The Most Powerful Storm of 2018 Is Headed Toward Japan

Hello, Jebi.
Hello, Jebi.
Image: Joint Typhoon Warning Center

The Atlantic hurricane season may be slipping by to little fanfare (so far), but it’s a different story in the northwest Pacific. A dangerous super typhoon currently packing 170 mph winds could make landfall in Japan early next week.

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Typhoon Jebi, which started getting organized east of Guam on August 27, exploded to life over the last few days, intensifying from a Category 1 to a Category 5-equivalent storm in less than 48 hours between August 29-30. Colorado State University tropical storm expert Philip Klotzbach told Earther that based on its central pressure and maximum windspeeds, Jebi has achieved the dubious distinction of most powerful cyclone to date this year.

Currently located 300 miles northwest of Saipan, Jebi is moving northwest at 16 miles per hour, continuing its trek over open ocean into the weekend before making an expected northward veer early next week.

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That turn will place it on a direct course for mainland Japan. Recent model runs show a high chance of the storm making landfall near Kyoto, potentially as a powerful typhoon.

“Jebi was in a fairly classic environment for rapid strengthening,” Weather Underground meteorologist Bob Henson told Earther via email, citing warm ocean waters and favorable upper level wind conditions. “Its forecast track is also a textbook case of recurvature,” with initial movement toward the west or northwest before curving around to the north at mid-latitudes.

Henson added that because Japan’s islands run southwest to northeast, “a small change in the track could have a big impact on exactly where Jebi makes landfall.”

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East of Shikoku and south of Honshu, the storm could kick up waves up to 10 meters (33 feet) high as it approaches Japan, creating a hazard for ships, according to AccuWeather. But the real concern is the impact on the heavily populated areas within the storm’s forecast cone of uncertainty, including Tokyo. Flooding, mudslides, and destructive winds are all possible impacts.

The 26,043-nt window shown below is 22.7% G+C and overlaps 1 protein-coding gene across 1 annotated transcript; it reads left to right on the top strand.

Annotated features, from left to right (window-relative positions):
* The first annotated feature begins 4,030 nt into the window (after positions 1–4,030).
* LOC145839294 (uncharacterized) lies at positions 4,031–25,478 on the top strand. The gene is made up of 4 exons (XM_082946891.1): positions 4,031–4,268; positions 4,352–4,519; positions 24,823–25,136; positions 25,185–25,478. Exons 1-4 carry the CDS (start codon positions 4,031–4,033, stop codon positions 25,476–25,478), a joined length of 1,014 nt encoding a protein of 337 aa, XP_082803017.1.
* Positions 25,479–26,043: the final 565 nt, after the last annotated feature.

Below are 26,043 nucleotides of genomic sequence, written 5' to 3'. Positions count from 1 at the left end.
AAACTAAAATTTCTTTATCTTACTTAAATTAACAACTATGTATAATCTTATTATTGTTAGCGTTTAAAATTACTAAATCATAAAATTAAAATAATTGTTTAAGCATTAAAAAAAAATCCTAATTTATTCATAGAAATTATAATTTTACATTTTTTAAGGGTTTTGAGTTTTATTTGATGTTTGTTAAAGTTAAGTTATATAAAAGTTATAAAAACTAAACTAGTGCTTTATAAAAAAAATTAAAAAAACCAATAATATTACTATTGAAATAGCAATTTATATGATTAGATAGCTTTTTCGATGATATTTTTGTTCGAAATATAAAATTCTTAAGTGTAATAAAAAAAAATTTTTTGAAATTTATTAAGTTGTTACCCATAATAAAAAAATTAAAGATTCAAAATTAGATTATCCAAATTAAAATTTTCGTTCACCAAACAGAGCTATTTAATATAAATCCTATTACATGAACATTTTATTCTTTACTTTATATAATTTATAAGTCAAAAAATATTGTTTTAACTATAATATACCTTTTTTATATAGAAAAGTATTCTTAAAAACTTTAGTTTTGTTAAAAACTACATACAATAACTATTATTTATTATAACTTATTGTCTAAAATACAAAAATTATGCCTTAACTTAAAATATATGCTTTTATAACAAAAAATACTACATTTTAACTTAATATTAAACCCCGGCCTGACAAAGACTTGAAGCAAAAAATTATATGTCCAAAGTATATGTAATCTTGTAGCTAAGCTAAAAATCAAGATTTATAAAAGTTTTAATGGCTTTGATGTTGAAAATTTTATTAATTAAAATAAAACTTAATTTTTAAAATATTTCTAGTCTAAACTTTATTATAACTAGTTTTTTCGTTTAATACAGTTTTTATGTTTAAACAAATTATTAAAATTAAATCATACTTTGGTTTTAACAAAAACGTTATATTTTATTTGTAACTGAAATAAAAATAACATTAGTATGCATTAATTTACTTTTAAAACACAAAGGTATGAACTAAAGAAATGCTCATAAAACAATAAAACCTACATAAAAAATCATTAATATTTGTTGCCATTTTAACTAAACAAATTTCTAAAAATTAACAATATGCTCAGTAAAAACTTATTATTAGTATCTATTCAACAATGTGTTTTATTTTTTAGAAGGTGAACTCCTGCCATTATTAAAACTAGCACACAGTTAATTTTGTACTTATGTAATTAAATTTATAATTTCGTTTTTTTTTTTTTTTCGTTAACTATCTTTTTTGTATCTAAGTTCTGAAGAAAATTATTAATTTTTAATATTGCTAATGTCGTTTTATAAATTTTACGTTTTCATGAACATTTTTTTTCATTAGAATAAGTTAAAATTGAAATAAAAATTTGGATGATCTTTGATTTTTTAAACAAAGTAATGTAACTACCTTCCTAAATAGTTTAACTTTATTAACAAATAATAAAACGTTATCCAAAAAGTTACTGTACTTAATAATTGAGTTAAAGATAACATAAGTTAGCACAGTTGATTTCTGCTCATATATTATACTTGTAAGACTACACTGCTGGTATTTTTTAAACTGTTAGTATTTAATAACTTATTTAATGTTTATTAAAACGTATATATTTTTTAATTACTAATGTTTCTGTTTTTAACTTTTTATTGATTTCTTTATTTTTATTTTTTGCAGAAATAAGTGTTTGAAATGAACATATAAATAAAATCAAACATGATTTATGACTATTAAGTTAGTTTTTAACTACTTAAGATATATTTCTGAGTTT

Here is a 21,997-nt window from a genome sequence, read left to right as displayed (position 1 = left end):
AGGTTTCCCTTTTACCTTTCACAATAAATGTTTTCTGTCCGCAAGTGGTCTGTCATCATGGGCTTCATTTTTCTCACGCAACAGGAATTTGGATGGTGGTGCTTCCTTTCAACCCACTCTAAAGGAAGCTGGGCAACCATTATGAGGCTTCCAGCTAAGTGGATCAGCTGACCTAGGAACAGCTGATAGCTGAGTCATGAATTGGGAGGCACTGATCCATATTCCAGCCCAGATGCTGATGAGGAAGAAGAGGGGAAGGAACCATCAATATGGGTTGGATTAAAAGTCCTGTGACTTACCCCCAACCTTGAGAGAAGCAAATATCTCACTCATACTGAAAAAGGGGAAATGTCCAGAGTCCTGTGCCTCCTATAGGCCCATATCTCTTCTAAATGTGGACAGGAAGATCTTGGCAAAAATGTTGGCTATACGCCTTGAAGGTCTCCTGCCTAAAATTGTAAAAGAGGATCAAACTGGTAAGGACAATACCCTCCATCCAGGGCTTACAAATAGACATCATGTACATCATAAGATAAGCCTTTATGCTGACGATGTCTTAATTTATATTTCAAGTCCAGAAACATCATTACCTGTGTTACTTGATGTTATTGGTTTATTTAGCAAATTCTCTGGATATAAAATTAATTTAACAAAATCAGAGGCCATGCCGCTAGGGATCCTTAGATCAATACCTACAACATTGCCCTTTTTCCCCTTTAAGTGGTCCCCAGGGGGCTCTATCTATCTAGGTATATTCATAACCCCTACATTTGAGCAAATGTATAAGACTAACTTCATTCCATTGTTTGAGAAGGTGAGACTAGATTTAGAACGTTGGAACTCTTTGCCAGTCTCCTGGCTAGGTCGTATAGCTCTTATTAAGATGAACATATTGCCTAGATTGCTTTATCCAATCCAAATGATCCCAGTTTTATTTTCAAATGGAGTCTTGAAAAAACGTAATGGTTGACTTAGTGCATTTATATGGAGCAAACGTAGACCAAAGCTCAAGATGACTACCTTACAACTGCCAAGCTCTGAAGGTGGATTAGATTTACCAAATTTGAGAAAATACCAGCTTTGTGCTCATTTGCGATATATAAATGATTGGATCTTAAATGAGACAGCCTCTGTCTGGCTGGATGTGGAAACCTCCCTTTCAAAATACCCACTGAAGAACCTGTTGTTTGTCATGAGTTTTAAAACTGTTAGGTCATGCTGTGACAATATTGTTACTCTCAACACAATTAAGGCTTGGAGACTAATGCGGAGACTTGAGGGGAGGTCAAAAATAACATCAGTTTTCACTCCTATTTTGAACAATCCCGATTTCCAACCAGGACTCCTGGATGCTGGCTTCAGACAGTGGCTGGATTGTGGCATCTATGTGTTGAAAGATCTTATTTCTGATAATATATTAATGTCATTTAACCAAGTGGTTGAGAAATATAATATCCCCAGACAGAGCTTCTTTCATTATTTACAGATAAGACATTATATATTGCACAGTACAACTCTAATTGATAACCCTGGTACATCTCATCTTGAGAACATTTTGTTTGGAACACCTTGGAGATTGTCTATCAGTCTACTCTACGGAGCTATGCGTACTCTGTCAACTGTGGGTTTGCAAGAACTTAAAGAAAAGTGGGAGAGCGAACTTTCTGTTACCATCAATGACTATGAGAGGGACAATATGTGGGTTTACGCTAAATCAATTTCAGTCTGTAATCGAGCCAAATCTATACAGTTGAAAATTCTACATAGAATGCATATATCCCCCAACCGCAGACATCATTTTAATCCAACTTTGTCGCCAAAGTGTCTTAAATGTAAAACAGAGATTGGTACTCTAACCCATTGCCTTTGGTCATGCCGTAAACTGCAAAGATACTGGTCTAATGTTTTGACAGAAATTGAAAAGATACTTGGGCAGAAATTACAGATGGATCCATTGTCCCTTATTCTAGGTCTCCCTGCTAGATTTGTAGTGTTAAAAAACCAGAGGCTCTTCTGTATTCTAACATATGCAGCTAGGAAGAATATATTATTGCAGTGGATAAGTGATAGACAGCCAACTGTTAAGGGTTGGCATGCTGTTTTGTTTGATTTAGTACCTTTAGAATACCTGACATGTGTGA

If this feels familiar, it is because we’ve been here before. Japan has already seen heavy rainfall associated with two typhoons, a tropical depression and a tropical storm this month, AccuWeather notes. In July, western and central Japan experienced historic rainfall and deadly landslides brought on in part with Typhoon Prapiroon, with Typhoon Maria following closely on its heels and delivering even more rain to the nation’s southern Ryukyu islands.

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With northern hemisphere tropical cyclone activity often peaking in September and lasting through November, Japan may not be out of the woods for a while.

This article has been updated to include a comment from Philip Klotzbach.

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Maddie Stone is a freelancer based in Philadelphia.

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DISCUSSION

dnapl
Dense non aqueous phase liquid

Let’s start from the beginning for climate and weather from our friends at Berkeley:

Laws of thermodynamics, simplified:

  • Zeroth: “You must play the game.”
  • First: “You can’t win.”
  • Second: “You can’t break even.”
  • Third: “You can’t quit the game.”

Laws of thermodynamics, actual:

  • Zeroth: If two systems are both in thermal equilibrium with a third then they are in thermal equilibrium with each other.
  • First: The increase in internal energy of a closed system is equal to the heat supplied to the system minus work done by it.
  • Second: The entropy of any isolated system never decreases. An isolated system evolves towards thermodynamic equilibrium — the state of maximum entropy of the system.
  • Third law of thermodynamics: The entropy of a system approaches a constant value as the temperature approaches absolute zero.

I didn’t get the joke at first. Should have went to class more. Thermo sucks.

As more heat accumulates within our planet something’s gotta give, no? Like heat transitioning into work? Weather nerds seem to use terms like carnot cycle and heat engine when talking hurricanes. Fucking nerds! More heat means more work? Did those republican fuckers not take intro to thermo? These are important questions many folks are asking.